• Correct H 2 O and N 2 mass fractions to consider water content and fuel nitrogen.
  • A H/C and O/C ratio close to that of the original PSS, as given in Table 2.
  • The same stoichiometric oxygen demand as is required by the original PSS to obtain consistent inlet velocities (momentum flux) at the burner.
  • Volatile and char mass fractions of the particles that match the proximate analysis, otherwise particle track calculations would be based on erroneous mass properties.
  • The same adjusted LHV as compared to the original PSS.
Ideally, this leads to the definition of particles in CFD that will emit a surrogate fuel with very similar properties (H/C, O/C, volatile and char mass fractions, LHV...) as compared to the original fuel particles. However, not all of the requirements can be perfectly met at the same time, and the system of equations is complex. Therefore, an E x c e l solver tool was created to obtain appropriate surrogate fuel compositions. These can be used with the skeletal reaction mechanism to pre-calculate the chemistry. The solving procedure in E x c e l ensures that the surrogate fuel fulfils the requirements listed above as closely as possible. The following steps and conditions were followed when applying this tool:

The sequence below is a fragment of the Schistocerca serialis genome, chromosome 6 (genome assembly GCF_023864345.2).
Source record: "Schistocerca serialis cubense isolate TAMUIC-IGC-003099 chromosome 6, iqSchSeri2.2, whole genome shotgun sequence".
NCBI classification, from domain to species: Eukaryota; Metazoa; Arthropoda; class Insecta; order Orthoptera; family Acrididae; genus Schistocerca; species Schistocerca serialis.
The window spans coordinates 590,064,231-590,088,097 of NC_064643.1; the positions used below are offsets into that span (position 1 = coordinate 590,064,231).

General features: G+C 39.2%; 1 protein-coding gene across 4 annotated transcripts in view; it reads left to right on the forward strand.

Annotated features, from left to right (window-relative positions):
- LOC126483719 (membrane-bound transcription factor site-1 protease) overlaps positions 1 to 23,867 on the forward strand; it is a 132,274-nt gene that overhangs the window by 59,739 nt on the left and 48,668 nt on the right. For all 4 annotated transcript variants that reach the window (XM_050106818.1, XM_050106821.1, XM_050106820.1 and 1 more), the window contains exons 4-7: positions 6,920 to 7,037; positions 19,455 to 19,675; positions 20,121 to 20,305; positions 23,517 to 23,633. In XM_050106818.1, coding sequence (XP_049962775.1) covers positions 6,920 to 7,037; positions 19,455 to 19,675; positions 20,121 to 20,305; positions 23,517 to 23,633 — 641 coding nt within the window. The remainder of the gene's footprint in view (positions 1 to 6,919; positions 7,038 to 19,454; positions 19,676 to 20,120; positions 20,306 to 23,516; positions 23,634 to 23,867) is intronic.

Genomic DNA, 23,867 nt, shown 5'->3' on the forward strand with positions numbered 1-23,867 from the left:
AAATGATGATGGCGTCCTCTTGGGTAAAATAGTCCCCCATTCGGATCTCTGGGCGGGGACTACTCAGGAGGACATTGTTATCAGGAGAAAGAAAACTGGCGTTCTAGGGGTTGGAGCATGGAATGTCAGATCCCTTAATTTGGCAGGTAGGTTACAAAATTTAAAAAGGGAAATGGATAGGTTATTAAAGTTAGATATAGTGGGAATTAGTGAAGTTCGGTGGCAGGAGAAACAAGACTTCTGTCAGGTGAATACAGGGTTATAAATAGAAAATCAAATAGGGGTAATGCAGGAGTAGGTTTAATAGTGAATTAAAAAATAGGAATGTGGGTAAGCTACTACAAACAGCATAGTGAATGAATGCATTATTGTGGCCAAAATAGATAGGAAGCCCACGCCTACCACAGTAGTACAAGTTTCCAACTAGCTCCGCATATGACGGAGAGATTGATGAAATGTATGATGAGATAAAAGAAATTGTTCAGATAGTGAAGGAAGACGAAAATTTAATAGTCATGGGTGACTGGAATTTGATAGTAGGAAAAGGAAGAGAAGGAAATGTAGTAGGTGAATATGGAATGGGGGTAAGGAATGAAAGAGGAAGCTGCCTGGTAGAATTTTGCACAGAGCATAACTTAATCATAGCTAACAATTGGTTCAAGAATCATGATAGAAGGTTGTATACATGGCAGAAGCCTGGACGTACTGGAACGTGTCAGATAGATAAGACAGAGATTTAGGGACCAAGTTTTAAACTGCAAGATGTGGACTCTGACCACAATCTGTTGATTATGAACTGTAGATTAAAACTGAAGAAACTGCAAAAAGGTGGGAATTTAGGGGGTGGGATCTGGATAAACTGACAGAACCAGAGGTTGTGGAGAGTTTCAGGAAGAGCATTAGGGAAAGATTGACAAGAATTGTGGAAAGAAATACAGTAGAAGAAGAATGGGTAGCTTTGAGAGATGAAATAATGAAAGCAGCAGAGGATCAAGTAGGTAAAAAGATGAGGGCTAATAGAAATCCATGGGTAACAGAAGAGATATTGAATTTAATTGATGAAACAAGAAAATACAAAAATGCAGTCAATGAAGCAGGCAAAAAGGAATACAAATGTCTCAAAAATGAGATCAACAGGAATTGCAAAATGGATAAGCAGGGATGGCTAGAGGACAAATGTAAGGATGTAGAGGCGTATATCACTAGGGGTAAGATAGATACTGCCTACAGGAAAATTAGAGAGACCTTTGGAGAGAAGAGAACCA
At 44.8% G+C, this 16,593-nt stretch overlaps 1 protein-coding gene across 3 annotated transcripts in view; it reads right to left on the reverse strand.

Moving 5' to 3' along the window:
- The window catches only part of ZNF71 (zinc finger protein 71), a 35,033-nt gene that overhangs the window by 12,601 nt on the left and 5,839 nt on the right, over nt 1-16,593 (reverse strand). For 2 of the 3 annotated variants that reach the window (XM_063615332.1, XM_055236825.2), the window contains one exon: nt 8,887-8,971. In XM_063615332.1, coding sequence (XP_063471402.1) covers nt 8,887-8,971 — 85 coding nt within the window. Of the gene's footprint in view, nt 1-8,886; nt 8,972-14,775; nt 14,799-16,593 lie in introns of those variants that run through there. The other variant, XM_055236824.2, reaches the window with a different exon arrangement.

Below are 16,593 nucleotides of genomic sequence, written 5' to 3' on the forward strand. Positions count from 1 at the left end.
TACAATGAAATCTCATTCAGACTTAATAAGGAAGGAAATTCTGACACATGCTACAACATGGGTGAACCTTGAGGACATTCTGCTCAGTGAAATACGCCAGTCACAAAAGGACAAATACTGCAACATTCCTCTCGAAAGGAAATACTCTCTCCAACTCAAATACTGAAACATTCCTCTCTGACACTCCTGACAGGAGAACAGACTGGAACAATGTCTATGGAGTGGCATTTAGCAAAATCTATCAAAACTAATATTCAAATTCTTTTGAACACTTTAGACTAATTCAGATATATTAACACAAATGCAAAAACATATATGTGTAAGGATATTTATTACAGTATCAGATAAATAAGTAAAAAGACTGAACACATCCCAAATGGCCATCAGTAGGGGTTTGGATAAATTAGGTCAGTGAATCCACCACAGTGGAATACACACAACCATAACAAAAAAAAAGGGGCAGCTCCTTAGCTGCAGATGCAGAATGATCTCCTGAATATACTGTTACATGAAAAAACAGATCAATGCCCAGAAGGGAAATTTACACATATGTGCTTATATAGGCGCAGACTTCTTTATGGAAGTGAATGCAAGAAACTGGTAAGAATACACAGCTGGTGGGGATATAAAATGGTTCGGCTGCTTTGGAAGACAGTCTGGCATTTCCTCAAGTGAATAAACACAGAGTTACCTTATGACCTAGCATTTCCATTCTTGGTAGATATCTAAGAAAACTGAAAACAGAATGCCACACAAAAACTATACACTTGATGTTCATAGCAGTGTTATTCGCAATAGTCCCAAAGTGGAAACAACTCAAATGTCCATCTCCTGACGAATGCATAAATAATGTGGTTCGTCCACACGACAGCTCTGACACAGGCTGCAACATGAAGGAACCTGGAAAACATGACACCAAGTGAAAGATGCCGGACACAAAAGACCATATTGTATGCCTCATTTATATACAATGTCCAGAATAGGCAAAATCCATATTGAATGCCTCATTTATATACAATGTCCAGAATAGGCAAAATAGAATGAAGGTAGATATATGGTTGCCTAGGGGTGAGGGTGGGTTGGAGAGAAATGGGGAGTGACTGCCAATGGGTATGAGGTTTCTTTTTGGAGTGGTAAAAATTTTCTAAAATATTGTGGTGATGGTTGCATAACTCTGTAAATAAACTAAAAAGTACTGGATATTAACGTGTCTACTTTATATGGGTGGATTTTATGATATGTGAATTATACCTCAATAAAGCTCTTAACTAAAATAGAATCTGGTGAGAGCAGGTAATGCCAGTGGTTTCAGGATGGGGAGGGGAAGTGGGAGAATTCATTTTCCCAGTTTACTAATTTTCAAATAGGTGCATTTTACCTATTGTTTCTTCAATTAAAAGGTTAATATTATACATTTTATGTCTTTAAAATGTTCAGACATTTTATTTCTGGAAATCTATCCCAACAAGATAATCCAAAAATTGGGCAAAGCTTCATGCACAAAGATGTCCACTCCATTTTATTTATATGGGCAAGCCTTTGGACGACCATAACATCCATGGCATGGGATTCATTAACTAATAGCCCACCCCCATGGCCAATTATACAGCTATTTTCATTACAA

(1) Calculate the N 2 and H 2 O mole fractions for the surrogate fuel from the original PPS water content and nitrogen mass fractions. This way, the water content is directly represented by the H 2 O mole fraction in the surrogate fuel. Additional H 2 O (steam) is formed due to the combustion of volatile species. In the same way, the correct amount of fuel-nitrogen will enter the domain in addition to the N 2 that comes in through the oxidator inlets.
(2) Solving for the combustible surrogate composition: Automatically alternate the CO, CO 2 , H 2 , C 3 H 6 and C 7 H 16 mole fractions of the surrogate fuel using a non-linear solving method. This should be done in a way (auxiliary conditions) that
  • All considered surrogate components are present.